If we want cheap food – and it’s proven time and time again that we do – one way or another we have to pay for it.
One way we pay for it is with cheap-ish labour, mainly with temporary farm workers from other countries. That approach requires huge oversight from farmers and from governments to make sure those workers have the conditions they need to succeed, including housing.
Economically, it makes sense that farmers and governments would do all they can to look after these workers. Anything less, and crops are at risk of not getting harvested. In Ontario, that’s gambling with a major part of a $47.5-billion industry.
And that’s to say nothing of the morality involved in taking care of employees, which should be an assumption we all make.
The workers typically live in shared quarters and work closely together in fields, greenhouses and processing plants. During the pandemic, on some operations, they worked too closely together to prevent the spread of COVID-19. The results were disastrous and, in some cases, fatal.
New efforts continue to be made to protect workers on farms. On Tuesday, the federal and provincial governments got together in Woodstock to announce an additional $11.6 million was being committed to help farmers do a better job of battling the pandemic and keeping workers safe.
This is part of the $35 million the federal government has dedicated to this specific effort, and on top of the $15 million the province announced in June for a program it calls the Enhanced Agri-food Workplace Protection Program.
Ottawa has also contributed significantly in other ways to help the agri-food sector through the pandemic. For example, to cover costs associated with the required 14-day isolation period for workers arriving from other countries, it created the $50 million Mandatory Isolation Support Program for Temporary Foreign Workers program.
As well, it committed to investing up to $77.5 million through the federal Emergency Processing Fund to help companies implement changes to safeguard the health and safety of workers impacted by COVID-19.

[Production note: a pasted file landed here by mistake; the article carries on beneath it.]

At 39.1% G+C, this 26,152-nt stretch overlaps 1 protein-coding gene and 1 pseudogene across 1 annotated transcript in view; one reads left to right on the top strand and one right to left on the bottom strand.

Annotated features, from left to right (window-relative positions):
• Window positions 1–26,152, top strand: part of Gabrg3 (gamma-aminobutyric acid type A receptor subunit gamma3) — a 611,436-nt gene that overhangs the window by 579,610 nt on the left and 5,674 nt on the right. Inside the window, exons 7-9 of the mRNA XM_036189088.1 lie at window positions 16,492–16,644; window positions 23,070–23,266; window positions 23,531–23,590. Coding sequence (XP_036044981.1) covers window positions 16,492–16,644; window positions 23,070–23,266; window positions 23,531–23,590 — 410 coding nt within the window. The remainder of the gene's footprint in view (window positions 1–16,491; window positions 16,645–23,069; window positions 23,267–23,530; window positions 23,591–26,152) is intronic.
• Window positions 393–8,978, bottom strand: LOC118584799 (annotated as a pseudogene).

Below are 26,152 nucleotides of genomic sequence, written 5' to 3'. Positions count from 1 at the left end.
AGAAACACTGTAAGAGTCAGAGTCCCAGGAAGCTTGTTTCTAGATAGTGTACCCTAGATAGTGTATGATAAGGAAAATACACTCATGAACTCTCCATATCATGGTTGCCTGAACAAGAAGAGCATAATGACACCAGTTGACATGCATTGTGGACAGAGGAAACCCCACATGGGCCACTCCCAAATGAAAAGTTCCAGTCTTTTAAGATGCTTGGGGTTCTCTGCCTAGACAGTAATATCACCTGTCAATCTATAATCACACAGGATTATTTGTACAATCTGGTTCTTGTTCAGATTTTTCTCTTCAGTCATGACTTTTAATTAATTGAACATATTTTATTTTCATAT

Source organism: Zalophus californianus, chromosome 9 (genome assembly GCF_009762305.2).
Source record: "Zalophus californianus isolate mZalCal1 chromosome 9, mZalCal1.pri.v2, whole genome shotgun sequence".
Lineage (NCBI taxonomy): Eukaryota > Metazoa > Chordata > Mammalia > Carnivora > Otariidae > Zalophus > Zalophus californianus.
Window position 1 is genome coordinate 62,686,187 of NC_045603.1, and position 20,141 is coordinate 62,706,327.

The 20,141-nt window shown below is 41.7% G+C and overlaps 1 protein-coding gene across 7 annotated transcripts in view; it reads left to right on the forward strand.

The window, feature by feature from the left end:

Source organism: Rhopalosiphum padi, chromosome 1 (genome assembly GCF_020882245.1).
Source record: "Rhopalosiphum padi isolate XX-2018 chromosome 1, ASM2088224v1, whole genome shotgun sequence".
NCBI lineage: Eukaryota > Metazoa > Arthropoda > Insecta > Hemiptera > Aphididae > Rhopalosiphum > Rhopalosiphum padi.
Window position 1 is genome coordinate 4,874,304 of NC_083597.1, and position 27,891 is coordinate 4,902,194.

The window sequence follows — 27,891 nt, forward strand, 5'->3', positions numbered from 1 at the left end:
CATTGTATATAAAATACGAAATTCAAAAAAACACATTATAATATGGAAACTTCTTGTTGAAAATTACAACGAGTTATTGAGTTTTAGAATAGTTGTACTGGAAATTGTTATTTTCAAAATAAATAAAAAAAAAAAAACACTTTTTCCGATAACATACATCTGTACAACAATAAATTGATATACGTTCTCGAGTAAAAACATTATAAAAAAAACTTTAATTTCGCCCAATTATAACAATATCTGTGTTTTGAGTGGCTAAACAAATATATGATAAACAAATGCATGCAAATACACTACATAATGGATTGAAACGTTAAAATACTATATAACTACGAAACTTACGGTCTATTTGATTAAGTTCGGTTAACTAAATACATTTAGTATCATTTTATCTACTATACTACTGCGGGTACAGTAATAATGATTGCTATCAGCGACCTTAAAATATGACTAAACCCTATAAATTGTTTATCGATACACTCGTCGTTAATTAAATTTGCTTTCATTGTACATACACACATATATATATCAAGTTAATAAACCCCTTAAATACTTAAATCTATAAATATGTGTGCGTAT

And finally, it’s increased funding for the Ontario Risk Management Program by $50 million to help farmers deal with the severe market challenges resulting from COVID-19.
The new money announced Tuesday will help farmers invest in measures such as building physical barriers for worker separation, upgrading heating, ventilation and air conditioning systems and enhancing hand-washing facilities.
Included in this initiative is a provision for up to $100,000 for farmers to make housing and workplace modifications that promote greater physical separation for workers. Farms at the highest risk will receive priority.
Critics will argue this should have all been done sooner, and that the tight housing and conditions that are part of the temporary farm worker culture invites such problems.
But the reality is that the pandemic caught everyone flat footed, and the agri-food sector was not immune.
Worker conditions that would traditionally be considered safe need to change as long as we’re all vulnerable to the COVID-19 virus. Some will argue that the new safeguards should stay in place after the threat has subsided.
Farmers continue to try to figure it all out. Keith Currie, President of the Ontario Federation of Agriculture, says adopting pandemic protocols and making adaptations on farm and to accommodations has added another layer of complexity and expense to farm businesses.
Someone has to pay for it. On Tuesday, that someone shifted from consumers to taxpayers. But really, they’re one in the same. Ultimately, we all have to pay the real cost of food.